Natural Killer T cells are a lymphoid population distinct from natural killer cells and conventional T cells. NKT cells recognize lipid antigen in the context of CD1 molecules, unlike classical T cells, which recognize peptide antigens presented by MHC class I and class II molecules. Similar to innate immune cells, NKT cells rapidly mediate their effector functions following activation and help activate other immune cells. Type I NKT cells, also known as canonical or invariant NKT (iNKT) cells express a specific TCRÎ± chain rearrangement, namely VÎ±14JÎ±18 in mice and VÎ±24JÎ±18 in humans, which is associated with VÎ² chains of limited diversity. Type II NKT cells are CD1d-restricted T cells that express diverse TCRs. iNKT cells are further classified into CD4+ and CD4-CD8- double negative (DN) populations in mice whereas human NKT cells are CD4+, CD8+ or DN. It is thought that CD4+ type I NKT cells produce both Th1 and Th2 cytokines such as IFN-Î³ and IL-4, respectively, whereas DN type I NKT cells primarily produce Th1-type cytokines. Moreover, studies have shown that type I NKT cells exert potent anti-tumor effects, whereas type II NKT cells suppress anti-tumor immune responses through their production of Th2 cytokines, namely IL-4 and IL-13. This review will focus mainly on canonical, type I iNKT cells.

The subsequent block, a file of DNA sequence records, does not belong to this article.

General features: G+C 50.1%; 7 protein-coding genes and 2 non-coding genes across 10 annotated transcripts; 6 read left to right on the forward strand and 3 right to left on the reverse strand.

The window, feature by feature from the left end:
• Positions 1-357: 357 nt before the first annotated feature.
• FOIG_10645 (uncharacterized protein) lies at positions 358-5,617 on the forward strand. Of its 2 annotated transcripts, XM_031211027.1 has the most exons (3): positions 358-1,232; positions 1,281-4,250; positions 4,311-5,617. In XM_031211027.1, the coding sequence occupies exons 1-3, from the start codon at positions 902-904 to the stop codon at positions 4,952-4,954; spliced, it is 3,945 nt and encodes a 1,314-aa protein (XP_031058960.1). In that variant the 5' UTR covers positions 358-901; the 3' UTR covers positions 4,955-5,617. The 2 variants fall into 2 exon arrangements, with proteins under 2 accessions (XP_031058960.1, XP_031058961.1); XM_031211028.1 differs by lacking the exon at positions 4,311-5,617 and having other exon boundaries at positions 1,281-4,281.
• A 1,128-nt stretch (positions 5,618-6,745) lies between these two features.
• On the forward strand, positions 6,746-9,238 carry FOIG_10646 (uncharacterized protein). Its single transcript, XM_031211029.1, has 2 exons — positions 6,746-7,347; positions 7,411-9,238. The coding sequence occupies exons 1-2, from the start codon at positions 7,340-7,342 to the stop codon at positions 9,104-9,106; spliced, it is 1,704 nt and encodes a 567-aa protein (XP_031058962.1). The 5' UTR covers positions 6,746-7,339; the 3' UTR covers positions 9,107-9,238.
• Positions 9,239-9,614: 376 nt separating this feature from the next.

Natural Killer T Cell Based Immunotherapy: Priyanka B Subrahmanyam, Wenji Sun, James E East, Junxin Li and Tonya J Webb
Last date updated on July, 2014